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Colorless Tsukuru Tazaki by Haruki Murakami



Tsukuru Tazaki had four close-knit friends. He loved his four friends, loved the sense of belonging. "Like a young tree absorbing nutrition from the soil, Tsukuru got the sustenance he needed as an adolescent from this group, using it as necessary food to grow, storing what was left as an emergency heat source inside him." 

Like each side of an equilateral pentagon are essentially important and indispensable, so too were these five friends. They seemed to be inseparable and always did everything together as a group. 

Still he had a nagging fear that someday he would fall away from this intimate community, or be forced out and left on his own.

Then, that day came. 

The orderly, harmonious community shattered. Without any explanation whatsoever Tsukuru was shunned from ever contacting any of them again. Heartbroken and confused he moved on to pursue his dream of building railroad stations in Tokyo. But a part of him remained behind in Nagoya.

Tsukuru thought it was better to just forget about the truth. He felt that it was long time ago and it's all sunk with the past.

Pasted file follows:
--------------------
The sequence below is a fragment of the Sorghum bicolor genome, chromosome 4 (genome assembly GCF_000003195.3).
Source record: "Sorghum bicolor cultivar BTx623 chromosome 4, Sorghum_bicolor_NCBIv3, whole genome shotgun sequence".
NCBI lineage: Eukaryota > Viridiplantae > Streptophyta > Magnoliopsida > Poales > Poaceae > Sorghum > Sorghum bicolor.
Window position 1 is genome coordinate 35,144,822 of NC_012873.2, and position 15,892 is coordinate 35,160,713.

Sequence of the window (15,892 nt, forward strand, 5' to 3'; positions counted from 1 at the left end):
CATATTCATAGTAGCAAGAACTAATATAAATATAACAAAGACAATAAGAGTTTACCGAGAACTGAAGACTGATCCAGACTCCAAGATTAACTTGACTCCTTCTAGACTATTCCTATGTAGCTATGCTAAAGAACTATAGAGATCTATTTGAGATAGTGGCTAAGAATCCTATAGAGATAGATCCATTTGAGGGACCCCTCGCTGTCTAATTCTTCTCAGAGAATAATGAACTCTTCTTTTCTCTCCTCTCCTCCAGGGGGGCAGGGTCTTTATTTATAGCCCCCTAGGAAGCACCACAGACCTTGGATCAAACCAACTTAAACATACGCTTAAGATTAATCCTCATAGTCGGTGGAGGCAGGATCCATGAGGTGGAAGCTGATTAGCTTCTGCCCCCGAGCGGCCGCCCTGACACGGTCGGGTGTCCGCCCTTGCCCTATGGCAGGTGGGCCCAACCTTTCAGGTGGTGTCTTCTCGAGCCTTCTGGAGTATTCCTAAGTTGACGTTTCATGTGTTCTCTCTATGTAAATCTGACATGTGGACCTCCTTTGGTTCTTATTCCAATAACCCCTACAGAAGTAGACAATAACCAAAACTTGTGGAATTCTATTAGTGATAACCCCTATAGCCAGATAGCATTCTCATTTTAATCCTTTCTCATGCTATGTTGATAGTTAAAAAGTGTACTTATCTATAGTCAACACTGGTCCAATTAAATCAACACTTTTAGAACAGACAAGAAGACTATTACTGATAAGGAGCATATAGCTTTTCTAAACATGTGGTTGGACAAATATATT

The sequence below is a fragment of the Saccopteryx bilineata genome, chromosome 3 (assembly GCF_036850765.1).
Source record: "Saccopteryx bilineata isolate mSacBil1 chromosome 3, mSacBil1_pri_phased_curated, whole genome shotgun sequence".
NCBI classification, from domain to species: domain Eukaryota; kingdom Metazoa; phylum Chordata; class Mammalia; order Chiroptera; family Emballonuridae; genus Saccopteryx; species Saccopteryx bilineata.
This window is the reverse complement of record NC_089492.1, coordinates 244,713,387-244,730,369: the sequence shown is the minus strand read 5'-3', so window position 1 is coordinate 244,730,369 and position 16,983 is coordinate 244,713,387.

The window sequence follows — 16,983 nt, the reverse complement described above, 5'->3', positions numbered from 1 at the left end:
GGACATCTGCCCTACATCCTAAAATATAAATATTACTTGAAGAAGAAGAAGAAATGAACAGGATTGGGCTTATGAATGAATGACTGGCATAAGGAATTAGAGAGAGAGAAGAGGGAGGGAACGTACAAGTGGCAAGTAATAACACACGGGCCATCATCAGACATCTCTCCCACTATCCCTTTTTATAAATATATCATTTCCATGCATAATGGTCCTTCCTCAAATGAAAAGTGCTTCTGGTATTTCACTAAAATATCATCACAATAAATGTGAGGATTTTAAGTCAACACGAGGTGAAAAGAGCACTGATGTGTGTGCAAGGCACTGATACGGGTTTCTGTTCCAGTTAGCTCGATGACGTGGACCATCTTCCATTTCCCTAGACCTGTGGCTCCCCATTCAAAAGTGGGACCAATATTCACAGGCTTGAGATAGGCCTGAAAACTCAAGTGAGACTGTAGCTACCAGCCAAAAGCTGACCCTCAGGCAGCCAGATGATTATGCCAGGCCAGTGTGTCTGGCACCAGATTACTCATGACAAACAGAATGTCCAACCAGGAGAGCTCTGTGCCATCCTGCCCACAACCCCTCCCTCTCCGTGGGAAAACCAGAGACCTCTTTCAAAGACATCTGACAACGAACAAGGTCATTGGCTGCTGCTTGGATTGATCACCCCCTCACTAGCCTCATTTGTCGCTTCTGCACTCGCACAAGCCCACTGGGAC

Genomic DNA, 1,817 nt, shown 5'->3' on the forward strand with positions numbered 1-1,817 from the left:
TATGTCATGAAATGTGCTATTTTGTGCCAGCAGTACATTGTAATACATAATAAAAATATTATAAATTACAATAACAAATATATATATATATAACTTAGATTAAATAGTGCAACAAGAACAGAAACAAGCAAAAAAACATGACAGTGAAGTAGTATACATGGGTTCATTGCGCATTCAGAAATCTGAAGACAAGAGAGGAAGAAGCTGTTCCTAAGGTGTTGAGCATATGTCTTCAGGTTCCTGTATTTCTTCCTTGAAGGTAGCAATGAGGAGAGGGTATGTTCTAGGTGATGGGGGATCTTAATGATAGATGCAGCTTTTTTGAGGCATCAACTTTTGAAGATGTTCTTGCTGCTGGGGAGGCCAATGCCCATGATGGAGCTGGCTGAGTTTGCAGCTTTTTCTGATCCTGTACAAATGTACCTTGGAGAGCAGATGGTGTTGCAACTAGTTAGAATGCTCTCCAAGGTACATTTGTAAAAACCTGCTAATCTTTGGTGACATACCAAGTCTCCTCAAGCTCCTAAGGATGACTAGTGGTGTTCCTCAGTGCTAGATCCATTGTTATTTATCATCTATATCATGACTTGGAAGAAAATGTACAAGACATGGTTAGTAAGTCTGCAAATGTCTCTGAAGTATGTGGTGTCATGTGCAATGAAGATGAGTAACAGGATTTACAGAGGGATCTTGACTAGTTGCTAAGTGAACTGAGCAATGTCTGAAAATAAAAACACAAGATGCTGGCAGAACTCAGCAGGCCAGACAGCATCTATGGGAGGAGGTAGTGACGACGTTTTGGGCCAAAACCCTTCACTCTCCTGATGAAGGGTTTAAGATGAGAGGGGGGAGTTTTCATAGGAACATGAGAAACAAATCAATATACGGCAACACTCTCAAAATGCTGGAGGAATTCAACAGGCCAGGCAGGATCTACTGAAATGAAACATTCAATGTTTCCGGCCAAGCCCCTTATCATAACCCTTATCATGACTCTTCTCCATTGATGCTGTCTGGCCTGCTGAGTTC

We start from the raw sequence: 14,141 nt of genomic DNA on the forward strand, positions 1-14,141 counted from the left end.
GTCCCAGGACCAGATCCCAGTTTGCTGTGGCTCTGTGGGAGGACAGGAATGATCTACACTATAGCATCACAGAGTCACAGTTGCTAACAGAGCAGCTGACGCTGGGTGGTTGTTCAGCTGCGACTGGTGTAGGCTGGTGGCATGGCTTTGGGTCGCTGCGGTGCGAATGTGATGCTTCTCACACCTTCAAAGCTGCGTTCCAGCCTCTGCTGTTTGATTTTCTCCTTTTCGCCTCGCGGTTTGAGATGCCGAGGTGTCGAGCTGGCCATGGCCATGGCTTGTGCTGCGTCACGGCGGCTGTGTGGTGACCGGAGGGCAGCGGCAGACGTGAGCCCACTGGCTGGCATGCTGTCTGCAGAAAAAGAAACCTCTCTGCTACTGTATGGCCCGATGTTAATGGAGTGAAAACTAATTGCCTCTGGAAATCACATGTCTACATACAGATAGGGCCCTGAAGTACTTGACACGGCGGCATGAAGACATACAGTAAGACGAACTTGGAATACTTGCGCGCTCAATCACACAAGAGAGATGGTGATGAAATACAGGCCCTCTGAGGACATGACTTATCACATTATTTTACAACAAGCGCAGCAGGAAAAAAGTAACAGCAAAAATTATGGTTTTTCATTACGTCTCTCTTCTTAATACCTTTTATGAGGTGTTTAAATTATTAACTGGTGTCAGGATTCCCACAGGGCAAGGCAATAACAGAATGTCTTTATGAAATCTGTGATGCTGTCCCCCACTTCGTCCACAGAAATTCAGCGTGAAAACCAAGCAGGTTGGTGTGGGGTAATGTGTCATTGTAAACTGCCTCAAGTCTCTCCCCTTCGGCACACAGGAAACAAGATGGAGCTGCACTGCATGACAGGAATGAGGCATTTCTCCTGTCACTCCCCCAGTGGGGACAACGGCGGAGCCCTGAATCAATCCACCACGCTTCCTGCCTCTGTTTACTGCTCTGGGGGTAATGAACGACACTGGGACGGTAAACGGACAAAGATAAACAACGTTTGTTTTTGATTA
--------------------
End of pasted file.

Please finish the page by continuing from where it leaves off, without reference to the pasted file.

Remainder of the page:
But you can hide memories, but you can't erase the history that produced them. Sara, an intimate friend reminds him that you can't erase history or change it. It would be like destroying himself. 

And so, sixteen years after he left Nagoya, Tsukuru would return in an attempt to learn the truth and find the answers that have haunted him. Will he be able to come to terms with the truth? People after all are in constant motion, never stationary. Only time will tell. 

In a format that's an absolute joy to read, Haruki Murakami weaves a beautiful story of friendship and an inevitable journey into the past that's necessary to mend the present. It is a story that will both move you and haunt you.



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5 out of 5 Sukasa Stars
           
Colorless Tsukuru Tazaki by Haruki Murakami is published by Doubleday Canada.

Review by
@ShilpaRaikar for @SukasaReads (a division of @SukasaStyle

Shilpa Raikar is also creative strategist for Blink Advertising and contributes for thinkblink.ca/blog

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